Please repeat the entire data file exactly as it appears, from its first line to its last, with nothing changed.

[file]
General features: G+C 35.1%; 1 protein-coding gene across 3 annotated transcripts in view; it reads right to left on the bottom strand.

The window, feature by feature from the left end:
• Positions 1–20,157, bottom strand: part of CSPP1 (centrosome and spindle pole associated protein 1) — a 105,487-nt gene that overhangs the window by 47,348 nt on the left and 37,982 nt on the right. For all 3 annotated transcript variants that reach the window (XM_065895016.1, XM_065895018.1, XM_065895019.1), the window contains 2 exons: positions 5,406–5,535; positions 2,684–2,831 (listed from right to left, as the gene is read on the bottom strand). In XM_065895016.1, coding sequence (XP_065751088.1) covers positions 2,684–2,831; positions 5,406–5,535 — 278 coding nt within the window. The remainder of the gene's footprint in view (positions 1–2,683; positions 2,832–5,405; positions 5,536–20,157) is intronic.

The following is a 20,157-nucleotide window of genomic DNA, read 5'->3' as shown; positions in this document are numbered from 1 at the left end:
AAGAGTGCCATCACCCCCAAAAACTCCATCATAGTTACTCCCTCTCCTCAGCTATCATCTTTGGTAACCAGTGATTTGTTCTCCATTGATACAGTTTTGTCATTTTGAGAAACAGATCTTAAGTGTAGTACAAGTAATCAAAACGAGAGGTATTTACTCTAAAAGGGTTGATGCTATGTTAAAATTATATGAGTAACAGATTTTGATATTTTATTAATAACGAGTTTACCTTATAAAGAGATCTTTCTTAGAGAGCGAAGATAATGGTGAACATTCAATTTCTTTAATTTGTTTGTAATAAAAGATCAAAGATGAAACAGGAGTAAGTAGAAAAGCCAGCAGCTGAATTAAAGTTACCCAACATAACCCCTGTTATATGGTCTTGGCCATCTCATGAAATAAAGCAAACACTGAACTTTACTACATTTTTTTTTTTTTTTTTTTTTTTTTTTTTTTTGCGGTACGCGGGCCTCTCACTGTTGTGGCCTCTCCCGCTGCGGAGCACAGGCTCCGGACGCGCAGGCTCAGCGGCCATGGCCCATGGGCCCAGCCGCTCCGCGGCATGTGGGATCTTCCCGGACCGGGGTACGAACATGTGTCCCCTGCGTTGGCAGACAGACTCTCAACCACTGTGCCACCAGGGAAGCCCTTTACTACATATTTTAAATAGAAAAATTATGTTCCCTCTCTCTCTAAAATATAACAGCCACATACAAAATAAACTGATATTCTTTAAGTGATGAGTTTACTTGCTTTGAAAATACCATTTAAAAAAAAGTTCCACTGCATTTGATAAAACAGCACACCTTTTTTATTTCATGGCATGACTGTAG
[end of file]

General features: G+C 35.1%; 1 protein-coding gene across 3 annotated transcripts in view; it reads right to left on the bottom strand.

The window, feature by feature from the left end:
• Positions 1–20,157, bottom strand: part of CSPP1 (centrosome and spindle pole associated protein 1) — a 105,487-nt gene that overhangs the window by 47,348 nt on the left and 37,982 nt on the right. For all 3 annotated transcript variants that reach the window (XM_065895016.1, XM_065895018.1, XM_065895019.1), the window contains 2 exons: positions 5,406–5,535; positions 2,684–2,831 (listed from right to left, as the gene is read on the bottom strand). In XM_065895016.1, coding sequence (XP_065751088.1) covers positions 2,684–2,831; positions 5,406–5,535 — 278 coding nt within the window. The remainder of the gene's footprint in view (positions 1–2,683; positions 2,832–5,405; positions 5,536–20,157) is intronic.

The following is a 20,157-nucleotide window of genomic DNA, read 5'->3' as shown; positions in this document are numbered from 1 at the left end:
AAGAGTGCCATCACCCCCAAAAACTCCATCATAGTTACTCCCTCTCCTCAGCTATCATCTTTGGTAACCAGTGATTTGTTCTCCATTGATACAGTTTTGTCATTTTGAGAAACAGATCTTAAGTGTAGTACAAGTAATCAAAACGAGAGGTATTTACTCTAAAAGGGTTGATGCTATGTTAAAATTATATGAGTAACAGATTTTGATATTTTATTAATAACGAGTTTACCTTATAAAGAGATCTTTCTTAGAGAGCGAAGATAATGGTGAACATTCAATTTCTTTAATTTGTTTGTAATAAAAGATCAAAGATGAAACAGGAGTAAGTAGAAAAGCCAGCAGCTGAATTAAAGTTACCCAACATAACCCCTGTTATATGGTCTTGGCCATCTCATGAAATAAAGCAAACACTGAACTTTACTACATTTTTTTTTTTTTTTTTTTTTTTTTTTTTTTTGCGGTACGCGGGCCTCTCACTGTTGTGGCCTCTCCCGCTGCGGAGCACAGGCTCCGGACGCGCAGGCTCAGCGGCCATGGCCCATGGGCCCAGCCGCTCCGCGGCATGTGGGATCTTCCCGGACCGGGGTACGAACATGTGTCCCCTGCGTTGGCAGACAGACTCTCAACCACTGTGCCACCAGGGAAGCCCTTTACTACATATTTTAAATAGAAAAATTATGTTCCCTCTCTCTCTAAAATATAACAGCCACATACAAAATAAACTGATATTCTTTAAGTGATGAGTTTACTTGCTTTGAAAATACCATTTAAAAAAAAGTTCCACTGCATTTGATAAAACAGCACACCTTTTTTATTTCATGGCATGACTGTAG